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Monument to African-American veterans planned for Naval Park

By this time next year, a monument to the patriotism and sacrifice of African-American military veterans from here and around the country will be on permanent display at the Buffalo & Erie County Naval and Military Park.

Plans call for an elaborate monument recognizing the millions of African-Americans who have served in every military conflict and during peace time since the founding of America.

"This is the first time in our country that a monument to honor African-American veterans from every war is being put together in one place," said Assemblywoman Crystal D. Peoples-Stokes. "I believe it will attract national attention. This has never been done before. We are literally honoring every African-American veteran since 1775 when the Revolutionary War started."

The purpose of the monument is to pay tribute and also provide a history lesson, said Warren K. Galloway, chairman of the monument committee.

"Many people do not realize that African-Americans have served in every major war this country has fought," Galloway said.

This rendering shows the planned African American Veterans War Memorial planned for the Naval and Military Park at Canalside.

Now, the only local memorial for African-American veterans is at the intersection of Michigan Avenue and William Street.

A modest pink granite stone memorializes the sacrifice of Jessie Clipper, the first black from Buffalo to die in World War I, and pays tribute to other African- Americans who served in WWII, the Korean War and Vietnam War.

Organizers call the planned $800,000 memorial at the Naval and Military Park long overdue.

Broad support 

Thomas F. Higgins, the former Erie County Sheriff and a Korean War veteran,  said blacks endured terrible isolation in the military but still proved willing to answer the call and defend the country.

"It's been disgraceful how black soldiers were treated over the years by their own government with segregation in the military," Higgins said. "They did their duty like everybody else but they were shunted. This memorial is long overdue."

Naval and Military Park officials say the memorial will "properly recognize the heroic efforts" of African-American veterans.

“From as early as the Revolutionary War, African-Americans served in every military conflict in U.S. history while protecting our democracy,” said retired Coast Guard Capt. Brian W. Roche, the park's executive director.

The Canalside park is already home to a number of memorials, but this will be the second honoring veterans of color.  In June 2013, the Western New York Hispanic American Veterans Memorial was dedicated.

Galloway said the idea of a permanent memorial came about last year when Peoples-Stokes and members of the Erie County Links Chapter, an African-American women's group, convened a meeting to come up with a more substantial way to honor black veterans beyond Veterans Day tributes.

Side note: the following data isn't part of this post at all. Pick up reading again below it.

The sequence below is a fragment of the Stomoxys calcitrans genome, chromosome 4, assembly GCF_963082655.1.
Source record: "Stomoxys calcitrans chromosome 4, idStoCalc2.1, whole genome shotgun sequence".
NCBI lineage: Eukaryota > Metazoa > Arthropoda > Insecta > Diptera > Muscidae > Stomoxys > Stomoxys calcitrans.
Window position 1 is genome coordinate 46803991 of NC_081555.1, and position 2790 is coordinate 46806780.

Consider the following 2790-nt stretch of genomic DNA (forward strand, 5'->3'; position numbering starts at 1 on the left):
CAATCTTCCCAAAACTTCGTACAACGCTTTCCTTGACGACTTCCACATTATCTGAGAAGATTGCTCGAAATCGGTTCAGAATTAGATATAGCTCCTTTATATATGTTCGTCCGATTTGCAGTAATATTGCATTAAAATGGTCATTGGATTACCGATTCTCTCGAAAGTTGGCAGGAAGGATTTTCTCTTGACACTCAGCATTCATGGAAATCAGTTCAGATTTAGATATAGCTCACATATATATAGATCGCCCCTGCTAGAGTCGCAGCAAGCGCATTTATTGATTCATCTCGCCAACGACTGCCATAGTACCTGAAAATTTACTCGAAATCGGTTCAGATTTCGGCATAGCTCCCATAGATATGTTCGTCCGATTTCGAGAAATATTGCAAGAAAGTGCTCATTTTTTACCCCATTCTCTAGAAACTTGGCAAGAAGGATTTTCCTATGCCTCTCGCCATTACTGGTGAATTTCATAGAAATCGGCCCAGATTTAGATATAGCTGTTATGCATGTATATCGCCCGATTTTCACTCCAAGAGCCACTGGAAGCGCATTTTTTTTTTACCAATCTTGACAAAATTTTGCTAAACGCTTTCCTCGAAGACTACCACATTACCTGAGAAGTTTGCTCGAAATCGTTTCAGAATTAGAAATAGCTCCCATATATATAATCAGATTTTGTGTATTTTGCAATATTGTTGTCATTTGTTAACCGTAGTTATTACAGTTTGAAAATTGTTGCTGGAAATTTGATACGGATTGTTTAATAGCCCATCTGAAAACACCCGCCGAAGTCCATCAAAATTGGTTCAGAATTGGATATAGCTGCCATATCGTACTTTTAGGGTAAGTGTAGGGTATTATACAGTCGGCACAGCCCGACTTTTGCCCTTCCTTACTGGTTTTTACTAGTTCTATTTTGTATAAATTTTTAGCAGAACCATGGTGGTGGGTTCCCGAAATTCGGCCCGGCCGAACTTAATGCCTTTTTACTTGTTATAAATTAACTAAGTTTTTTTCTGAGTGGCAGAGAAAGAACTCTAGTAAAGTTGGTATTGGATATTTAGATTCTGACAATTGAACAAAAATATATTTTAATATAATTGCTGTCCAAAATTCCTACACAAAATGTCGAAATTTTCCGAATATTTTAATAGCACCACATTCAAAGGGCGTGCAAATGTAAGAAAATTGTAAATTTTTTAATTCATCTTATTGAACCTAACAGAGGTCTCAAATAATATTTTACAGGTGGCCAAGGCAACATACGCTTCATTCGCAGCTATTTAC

Funding for the memorial will come donations in a drive spearheaded by members of the Links chapter, with a big push on social media,  Galloway said.

"We've already received commitments from the UAW, private businesses and individuals," Galloway said. "They are just waiting for the official announcement of the memorial."

That will take place at 8:30 a.m. Saturday – the traditional date of Veterans Day – in the Hangar Building at the Naval and Military Park.

Description of monument

Galloway, a Vietnam War veteran, says the monument will feature twelve 10-foot-tall pillars, each made from black concrete with a polished finish reminiscent of the surface on "The Wall" at the Vietnam Veterans Memorial in Washington D.C.

Each pillar will represent a major war, each with an inscribed estimate of how many black Americans fought in the war. There will also be free-standing interactive content displays with additional information.

"We believe this will be the first of its kind in the country because it is taking a collective look at all of the main wars in which African-Americans defended the United States and recognizing all five branches of the military service they served in," Galloway said, adding the monument will also include numbers of black veterans who served during peace time.

Jonathan Casey, the local artist selected to build the memorial, says the pillars will be situated in a timeline sequence, starting with the Revolutionary War. The spaces between the pillars will represent periods of peace. And the location of where each war started will be mapped by longitudinal coordinates placed at the foot of each column.

Recessed into the tops of the pillars will be lighting sending skyward beams into the night.

This feature, Casey explained, is reminiscent of a tradition when mothers of service members placed candles in the front windows of their homes to serve as symbolic beacons to help guide loved ones safely home from war.

"The light emanating from the top of each pillar will also continuously glow symbolizing an eternal flame commemorating each war as a reminder of commitment by each soldier," said Casey, the owner of Solid 716 of Buffalo.

The monument will be built on a 1,500-square-foot swath of land between Erie Street and the Naval and Military Park's walkway along the Buffalo River. Galloway said the goal is for the monument to be dedicated on Veterans Day 2018.

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